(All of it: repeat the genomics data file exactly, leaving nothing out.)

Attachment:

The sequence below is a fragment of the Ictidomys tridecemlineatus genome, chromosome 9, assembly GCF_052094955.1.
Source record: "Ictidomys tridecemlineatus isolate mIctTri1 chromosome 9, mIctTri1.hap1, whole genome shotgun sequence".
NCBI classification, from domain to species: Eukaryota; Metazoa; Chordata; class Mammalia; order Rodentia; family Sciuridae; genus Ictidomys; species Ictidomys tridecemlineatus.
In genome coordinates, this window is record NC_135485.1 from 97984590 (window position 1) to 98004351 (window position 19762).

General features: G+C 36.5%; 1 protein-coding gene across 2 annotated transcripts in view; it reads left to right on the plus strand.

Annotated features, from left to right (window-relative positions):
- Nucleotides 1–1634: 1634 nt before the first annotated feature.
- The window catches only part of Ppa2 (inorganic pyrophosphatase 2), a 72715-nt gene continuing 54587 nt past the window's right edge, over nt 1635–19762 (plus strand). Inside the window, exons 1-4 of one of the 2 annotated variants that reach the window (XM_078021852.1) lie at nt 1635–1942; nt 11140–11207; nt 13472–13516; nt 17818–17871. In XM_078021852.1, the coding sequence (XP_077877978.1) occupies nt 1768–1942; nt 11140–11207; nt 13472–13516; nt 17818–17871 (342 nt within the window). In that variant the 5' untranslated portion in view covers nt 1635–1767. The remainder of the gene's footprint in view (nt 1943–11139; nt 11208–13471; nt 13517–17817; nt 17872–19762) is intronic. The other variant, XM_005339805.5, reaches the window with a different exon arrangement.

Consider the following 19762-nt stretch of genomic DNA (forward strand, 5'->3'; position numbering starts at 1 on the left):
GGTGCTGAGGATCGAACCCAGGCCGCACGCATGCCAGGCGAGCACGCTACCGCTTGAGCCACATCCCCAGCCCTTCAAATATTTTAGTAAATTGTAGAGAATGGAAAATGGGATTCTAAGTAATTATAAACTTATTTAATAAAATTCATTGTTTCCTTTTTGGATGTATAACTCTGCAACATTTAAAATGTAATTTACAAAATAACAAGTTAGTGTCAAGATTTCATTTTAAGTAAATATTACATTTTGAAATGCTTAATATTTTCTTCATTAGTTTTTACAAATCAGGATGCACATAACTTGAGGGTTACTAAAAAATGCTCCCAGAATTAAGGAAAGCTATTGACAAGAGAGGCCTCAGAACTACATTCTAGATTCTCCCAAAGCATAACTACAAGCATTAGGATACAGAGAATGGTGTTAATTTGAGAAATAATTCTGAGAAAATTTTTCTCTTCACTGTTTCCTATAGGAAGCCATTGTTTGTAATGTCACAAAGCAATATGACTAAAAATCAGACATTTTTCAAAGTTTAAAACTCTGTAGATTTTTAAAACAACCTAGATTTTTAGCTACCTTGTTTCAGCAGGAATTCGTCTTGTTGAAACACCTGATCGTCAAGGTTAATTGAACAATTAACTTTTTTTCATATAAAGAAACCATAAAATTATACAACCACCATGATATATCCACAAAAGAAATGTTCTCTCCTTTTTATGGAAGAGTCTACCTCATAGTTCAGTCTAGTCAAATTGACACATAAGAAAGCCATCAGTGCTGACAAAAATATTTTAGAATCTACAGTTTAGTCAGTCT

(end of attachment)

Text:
The sequence below is a fragment of the Ictidomys tridecemlineatus genome, chromosome 9, assembly GCF_052094955.1.
Source record: "Ictidomys tridecemlineatus isolate mIctTri1 chromosome 9, mIctTri1.hap1, whole genome shotgun sequence".
NCBI classification, from domain to species: Eukaryota; Metazoa; Chordata; class Mammalia; order Rodentia; family Sciuridae; genus Ictidomys; species Ictidomys tridecemlineatus.
In genome coordinates, this window is record NC_135485.1 from 97984590 (window position 1) to 98004351 (window position 19762).

General features: G+C 36.5%; 1 protein-coding gene across 2 annotated transcripts in view; it reads left to right on the plus strand.

Annotated features, from left to right (window-relative positions):
- Nucleotides 1–1634: 1634 nt before the first annotated feature.
- The window catches only part of Ppa2 (inorganic pyrophosphatase 2), a 72715-nt gene continuing 54587 nt past the window's right edge, over nt 1635–19762 (plus strand). Inside the window, exons 1-4 of one of the 2 annotated variants that reach the window (XM_078021852.1) lie at nt 1635–1942; nt 11140–11207; nt 13472–13516; nt 17818–17871. In XM_078021852.1, the coding sequence (XP_077877978.1) occupies nt 1768–1942; nt 11140–11207; nt 13472–13516; nt 17818–17871 (342 nt within the window). In that variant the 5' untranslated portion in view covers nt 1635–1767. The remainder of the gene's footprint in view (nt 1943–11139; nt 11208–13471; nt 13517–17817; nt 17872–19762) is intronic. The other variant, XM_005339805.5, reaches the window with a different exon arrangement.

Consider the following 19762-nt stretch of genomic DNA (forward strand, 5'->3'; position numbering starts at 1 on the left):
GGTGCTGAGGATCGAACCCAGGCCGCACGCATGCCAGGCGAGCACGCTACCGCTTGAGCCACATCCCCAGCCCTTCAAATATTTTAGTAAATTGTAGAGAATGGAAAATGGGATTCTAAGTAATTATAAACTTATTTAATAAAATTCATTGTTTCCTTTTTGGATGTATAACTCTGCAACATTTAAAATGTAATTTACAAAATAACAAGTTAGTGTCAAGATTTCATTTTAAGTAAATATTACATTTTGAAATGCTTAATATTTTCTTCATTAGTTTTTACAAATCAGGATGCACATAACTTGAGGGTTACTAAAAAATGCTCCCAGAATTAAGGAAAGCTATTGACAAGAGAGGCCTCAGAACTACATTCTAGATTCTCCCAAAGCATAACTACAAGCATTAGGATACAGAGAATGGTGTTAATTTGAGAAATAATTCTGAGAAAATTTTTCTCTTCACTGTTTCCTATAGGAAGCCATTGTTTGTAATGTCACAAAGCAATATGACTAAAAATCAGACATTTTTCAAAGTTTAAAACTCTGTAGATTTTTAAAACAACCTAGATTTTTAGCTACCTTGTTTCAGCAGGAATTCGTCTTGTTGAAACACCTGATCGTCAAGGTTAATTGAACAATTAACTTTTTTTCATATAAAGAAACCATAAAATTATACAACCACCATGATATATCCACAAAAGAAATGTTCTCTCCTTTTTATGGAAGAGTCTACCTCATAGTTCAGTCTAGTCAAATTGACACATAAGAAAGCCATCAGTGCTGACAAAAATATTTTAGAATCTACAGTTTAGTCAGTCT